Centre moves to raise minimum wage for workers, labour unions unimpressed
Soon, you may have to shell out more to hire a sweeper or a security guard.india Updated: Jul 04, 2016 08:25 IST
Soon, you may have to shell out more to hire a sweeper or a security guard.
The NDA government is in the process of revising the minimum wages of millions of workers in several sectors, including agriculture, construction and mining. The daily wages of a sweeper or an unskilled construction worker in Delhi, for instance, is proposed to be increased by Rs 81 to Rs 449. Likewise, the position of an unarmed security guard could be upgraded from the semi-skilled to skilled category with a Rs 139 hike in his existing daily wage of Rs 407.
These revisions form part of the labour ministry’s proposal to revise the minimum wages for 45 economic activities in the central sphere, including agriculture, construction, stone mining, sweeping, and loading-unloading. Despite being in the central sphere, they serve as a benchmark for minimum wages in the states too.
“Increasing the minimum wages is a continuous process, and in a country that has a large informal sector, this move will bring cheer to many while boosting the overall economy,” said Soumya Kanti Ghosh, chief economic advisor, State Bank of India.
Delhi and other major metropolitan cities have been clubbed under one category for the purpose of wages, while the rest of the country is divided into two other categories with lower income structures. A sweeper in Gwalior or Jaipur, for instance, would get Rs 374 per day – up by Rs 67 – if and when the wages are revised. On the other hand, a skilled construction worker in Delhi might see a hike of Rs 98.
The minimum wages are applicable to both the formal and informal sectors “theoretically”, but it’s difficult to implement in the unorganised sector.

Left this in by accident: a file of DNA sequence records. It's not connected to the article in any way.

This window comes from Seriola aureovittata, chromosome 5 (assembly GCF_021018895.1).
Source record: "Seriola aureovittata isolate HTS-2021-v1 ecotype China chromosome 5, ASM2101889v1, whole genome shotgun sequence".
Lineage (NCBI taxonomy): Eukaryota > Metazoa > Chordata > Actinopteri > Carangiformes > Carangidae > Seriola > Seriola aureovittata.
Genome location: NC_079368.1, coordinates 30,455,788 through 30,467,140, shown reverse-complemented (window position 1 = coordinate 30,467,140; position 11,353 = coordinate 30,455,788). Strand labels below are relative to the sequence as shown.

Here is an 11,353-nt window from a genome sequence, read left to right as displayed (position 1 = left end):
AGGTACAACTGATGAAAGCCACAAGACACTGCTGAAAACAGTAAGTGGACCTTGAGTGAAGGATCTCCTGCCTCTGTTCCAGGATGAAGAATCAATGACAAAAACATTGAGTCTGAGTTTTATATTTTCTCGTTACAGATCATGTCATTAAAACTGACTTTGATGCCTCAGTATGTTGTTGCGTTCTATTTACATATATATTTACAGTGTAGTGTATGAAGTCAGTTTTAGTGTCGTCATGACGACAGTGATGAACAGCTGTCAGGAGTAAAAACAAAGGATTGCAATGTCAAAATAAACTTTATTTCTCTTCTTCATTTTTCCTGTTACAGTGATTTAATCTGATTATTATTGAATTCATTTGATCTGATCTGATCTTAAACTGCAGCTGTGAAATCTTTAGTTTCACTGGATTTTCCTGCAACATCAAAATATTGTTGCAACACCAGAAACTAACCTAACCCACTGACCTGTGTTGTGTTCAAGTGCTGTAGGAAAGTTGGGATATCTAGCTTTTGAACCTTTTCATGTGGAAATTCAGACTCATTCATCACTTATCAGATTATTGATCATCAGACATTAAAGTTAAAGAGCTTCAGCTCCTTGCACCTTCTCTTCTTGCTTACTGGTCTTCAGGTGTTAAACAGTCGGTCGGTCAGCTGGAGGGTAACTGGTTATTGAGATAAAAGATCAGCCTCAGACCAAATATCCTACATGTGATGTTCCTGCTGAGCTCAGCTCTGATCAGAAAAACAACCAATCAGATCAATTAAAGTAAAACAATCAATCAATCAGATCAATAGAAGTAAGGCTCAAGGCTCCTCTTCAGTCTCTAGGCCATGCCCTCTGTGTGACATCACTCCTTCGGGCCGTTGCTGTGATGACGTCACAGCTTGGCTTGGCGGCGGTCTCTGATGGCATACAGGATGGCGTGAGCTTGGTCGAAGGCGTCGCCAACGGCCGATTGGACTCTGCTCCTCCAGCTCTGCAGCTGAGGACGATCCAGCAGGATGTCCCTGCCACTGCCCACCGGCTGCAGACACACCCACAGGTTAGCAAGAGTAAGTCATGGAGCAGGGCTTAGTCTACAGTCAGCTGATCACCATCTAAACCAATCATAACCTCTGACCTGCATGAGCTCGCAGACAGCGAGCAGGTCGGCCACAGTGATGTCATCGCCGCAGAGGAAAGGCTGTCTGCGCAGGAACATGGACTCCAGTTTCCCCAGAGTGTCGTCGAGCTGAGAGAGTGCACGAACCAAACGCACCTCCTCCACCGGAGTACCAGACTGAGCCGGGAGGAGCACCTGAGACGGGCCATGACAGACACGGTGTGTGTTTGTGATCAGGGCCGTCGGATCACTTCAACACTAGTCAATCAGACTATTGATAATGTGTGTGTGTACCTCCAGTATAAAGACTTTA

Under the Minimum Wages Act-1948, wages have to be reviewed every five years. However, the agriculture sector saw its last wage review in 2005, sweeping and cleaning in 2008, and construction sector in 2009. “Minimum wages must be revised periodically to factor in inflation,” said DK Joshi, chief economist, CRISIL.
Sources said the proposed changes in the wage structure have been brought before the Minimum Wages Advisory Board, and these will be notified soon after being cleared.
The proposed outreach to workers comes at a time when the NDA government seems to be developing cold feet over contentious labour reforms. The Code on Industrial Relations, which seeks to make closing down firms with less than 300 workers easier and registration of trade unions tougher, has been put on the backburner. It was sent to the law ministry for vetting four months ago but received no response, a senior labour ministry officer told HT. The Small Factories Bill, which seeks to exempt factories employing less than 40 workers from 14 labour laws, has been awaiting the cabinet’s nod for several months now.
If the proposed sops to workers are expected to mollify trade unions, especially the RSS-affiliated Bharatiya Mazdoor Sangh (BMS), the government could be in for a disappointment. Terming the proposed changes in the minimum wages as “not enough, not logical”, BMS general secretary Virjesh Upadhyay told HT: “The Pay Commission has suggested Rs 18,000 as the minimum wage. Any revision (in minimum wages) has to start with this.”
Tapan Sen, general secretary of CPI(M)’s trade union wing CITU, called it a fraud because the minimum wages in states were “already higher” than the labour ministry’s proposals.
However, labour minister Bandaru Dattatreya spoke in the Centre’s defence. “The government is pro-employment and pro-worker. In the past two years, there has been no law against workers. We hope wisdom prevails on the opposition in the monsoon session of Parliament,” he told HT.